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Wayne County School System

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555 Sunset Blvd, Jesup, GA 31545
http://www.wayne.k12.ga.us
(912) 427-1000 Additional Contacts
 
History: The first recorded school in Wayne County was Waynesville Academy, located in Old Waynesville. According to the late Judge D. M. Clark, the first school in Jesup was in the unfinished Methodist church building on the corner of E. Cherry and N...read more
History: The first recorded school in Wayne County was Waynesville Academy, located in Old Waynesville. According to the late Judge D. M. Clark, the first school in Jesup was in the unfinished Methodist church building on the corner of E. Cherry and N. Brunswick streets. Judge Clark wrote: "Father moved his family to Jesup in February of 1873, at which time the Methodist church was incomplete, but was occupied for services and also a day school. There was no school building, or any other building used for school purposes other than the church building." The second documented school was taught by Miss Belle Norwood in 1876-77 "while her father was manager of the railroad hotel" (said to have been a large hotel near the railroad station). Miss Norwood was a graduate of Savannah High School. Presumably the school was taught in the hotel. According to Anna K. Clark, her niece, Belle Norwood later taught another private school, this time in the original Milikin School House for several years. This school stood at the corner of Bay Street and South First Street. Among the pupils were some of the Milikins, the Hopps, the Goodbreads, the Whaleys daughter, Frances Grady, the Causey's, the Purdoms, and others. When Miss Fannie Milikin graduated from Shorter College in 1888, she and three classmates founded the Milikin School for Girls. The founding date has also been given as 1890. Fannie Milikin was a daughter of Benjamin D. Milikin and Martha Hopps Milikin and later married Joe H. Thomas. "Fannie Miliken, 20, was quite an accomplished young woman. (She had at one time been associated with her father in publishing the then-young "Jesup Sentinel.") She was interested in education for girls and persuaded her friends, Jennie Killen, Laura Hume, and Betty Ledbetter, to assist her in establishing a school for the young girls of Jesup." To house this school, the Milikin School House was greatly enlarged and improved. This proved to be an excellent and popular school and included Latin and German in its curriculum. Some forty to fifty young girls attended the Milikin Girls School during its five-year life span, their parents paying tuition for their instruction. The building was moved in more recent years to a site in the Toddville Community four miles southeast of Jesup off U. S. Highway 84 where moderate alterations were made in the structure. According to Anna K. Clark, a Captain Fort taught a school for boys about the same time. This may have been Jesup Academy, first established in the Masonic Building in 1888. This school proudly promised to prepare boys for West Point and Annapolis. (The school was sometimes referred to as Jesup Institute). Tuition rates for that year were $1.50 to $4 per month. In the Aug. 2, 1888 edition of The Jesup Sentinel, the Odum correspondent reported that three schools were in operation in that community. One was at Beulah, near the G. W. Harris home, and one at Bethel church. Private school was being conducted by Miss Amanda Moody at the Aaron Moody Home. Several schools sprang up in other parts of the county before the turn of the century. The old Sawgrass School was located near the Wayne and Brantley line, three miles from Hortense and 2.5 miles east of present U. S. Highway 301. Dale's Mill, a thriving community just north of Screven on the railroad, had its own school. Ellis Creek Old School, standing on Ellis Creek on the old Fort Barrington Ferry Road was located across the road from the Union Baptist Church. Church records state: "Families would send their children there if a place could be found to board them. In later years, the school turned out doctors, teachers, lawyers and businessmen." The public school system was organized probably in 1894 (Dates from 1890 to 1896 have also been mentioned.). The city of Jesup had began to realize the need for a city school. The town was growing and there was promise of much development for Jesup. It was at this time that the Georgia Normal Industrial School w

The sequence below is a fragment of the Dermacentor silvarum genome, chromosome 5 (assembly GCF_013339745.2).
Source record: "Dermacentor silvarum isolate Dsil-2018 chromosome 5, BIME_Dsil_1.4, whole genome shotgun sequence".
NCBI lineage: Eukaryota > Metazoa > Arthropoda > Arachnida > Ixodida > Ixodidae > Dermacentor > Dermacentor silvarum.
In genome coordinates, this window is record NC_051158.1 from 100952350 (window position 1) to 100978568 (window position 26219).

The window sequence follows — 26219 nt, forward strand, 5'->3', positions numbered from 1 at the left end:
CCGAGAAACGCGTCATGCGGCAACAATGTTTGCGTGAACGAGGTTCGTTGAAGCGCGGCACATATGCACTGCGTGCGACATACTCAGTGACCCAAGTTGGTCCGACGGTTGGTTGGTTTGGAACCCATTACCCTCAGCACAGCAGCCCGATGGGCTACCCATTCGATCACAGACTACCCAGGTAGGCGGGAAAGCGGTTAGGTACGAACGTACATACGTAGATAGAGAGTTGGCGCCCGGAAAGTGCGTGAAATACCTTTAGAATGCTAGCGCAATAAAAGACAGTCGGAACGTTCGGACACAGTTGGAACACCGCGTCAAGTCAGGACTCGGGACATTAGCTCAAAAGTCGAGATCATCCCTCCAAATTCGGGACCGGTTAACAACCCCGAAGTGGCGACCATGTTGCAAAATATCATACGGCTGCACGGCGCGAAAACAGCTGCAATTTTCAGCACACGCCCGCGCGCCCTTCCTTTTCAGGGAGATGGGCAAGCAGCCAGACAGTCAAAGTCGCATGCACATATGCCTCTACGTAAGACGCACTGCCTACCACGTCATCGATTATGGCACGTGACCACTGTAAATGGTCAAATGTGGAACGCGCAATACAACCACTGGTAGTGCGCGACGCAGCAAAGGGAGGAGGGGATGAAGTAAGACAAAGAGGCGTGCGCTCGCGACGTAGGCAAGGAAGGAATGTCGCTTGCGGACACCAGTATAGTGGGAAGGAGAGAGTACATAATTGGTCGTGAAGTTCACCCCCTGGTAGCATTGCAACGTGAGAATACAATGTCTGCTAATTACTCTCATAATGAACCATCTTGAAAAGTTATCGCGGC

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History: The first recorded school in Wayne County was Waynesville Academy, located in Old Waynesville. According to the late Judge D. M. Clark, the first school in Jesup was in the unfinished Methodist church building on the corner of E. Cherry and N. Brunswick streets. Judge Clark wrote: "Father moved his family to Jesup in February of 1873, at which time the Methodist church was incomplete, but was occupied for services and also a day school. There was no school building, or any other building used for school purposes other than the church building." The second documented school was taught by Miss Belle Norwood in 1876-77 "while her father was manager of the railroad hotel" (said to have been a large hotel near the railroad station). Miss Norwood was a graduate of Savannah High School. Presumably the school was taught in the hotel. According to Anna K. Clark, her niece, Belle Norwood later taught another private school, this time in the original Milikin School House for several years. This school stood at the corner of Bay Street and South First Street. Among the pupils were some of the Milikins, the Hopps, the Goodbreads, the Whaleys daughter, Frances Grady, the Causey's, the Purdoms, and others. When Miss Fannie Milikin graduated from Shorter College in 1888, she and three classmates founded the Milikin School for Girls. The founding date has also been given as 1890. Fannie Milikin was a daughter of Benjamin D. Milikin and Martha Hopps Milikin and later married Joe H. Thomas. "Fannie Miliken, 20, was quite an accomplished young woman. (She had at one time been associated with her father in publishing the then-young "Jesup Sentinel.") She was interested in education for girls and persuaded her friends, Jennie Killen, Laura Hume, and Betty Ledbetter, to assist her in establishing a school for the young girls of Jesup." To house this school, the Milikin School House was greatly enlarged and improved. This proved to be an excellent and popular school and included Latin and German in its curriculum. Some forty to fifty young girls attended the Milikin Girls School during its five-year life span, their parents paying tuition for their instruction. The building was moved in more recent years to a site in the Toddville Community four miles southeast of Jesup off U. S. Highway 84 where moderate alterations were made in the structure. According to Anna K. Clark, a Captain Fort taught a school for boys about the same time. This may have been Jesup Academy, first established in the Masonic Building in 1888. This school proudly promised to prepare boys for West Point and Annapolis. (The school was sometimes referred to as Jesup Institute). Tuition rates for that year were $1.50 to $4 per month. In the Aug. 2, 1888 edition of The Jesup Sentinel, the Odum correspondent reported that three schools were in operation in that community. One was at Beulah, near the G. W. Harris home, and one at Bethel church. Private school was being conducted by Miss Amanda Moody at the Aaron Moody Home. Several schools sprang up in other parts of the county before the turn of the century. The old Sawgrass School was located near the Wayne and Brantley line, three miles from Hortense and 2.5 miles east of present U. S. Highway 301. Dale's Mill, a thriving community just north of Screven on the railroad, had its own school. Ellis Creek Old School, standing on Ellis Creek on the old Fort Barrington Ferry Road was located across the road from the Union Baptist Church. Church records state: "Families would send their children there if a place could be found to board them. In later years, the school turned out doctors, teachers, lawyers and businessmen." The public school system was organized probably in 1894 (Dates from 1890 to 1896 have also been mentioned.). The city of Jesup had began to realize the need for a city school. The town was growing and there was promise of much development for Jesup. It was at this time that the Georgia Normal Industrial School w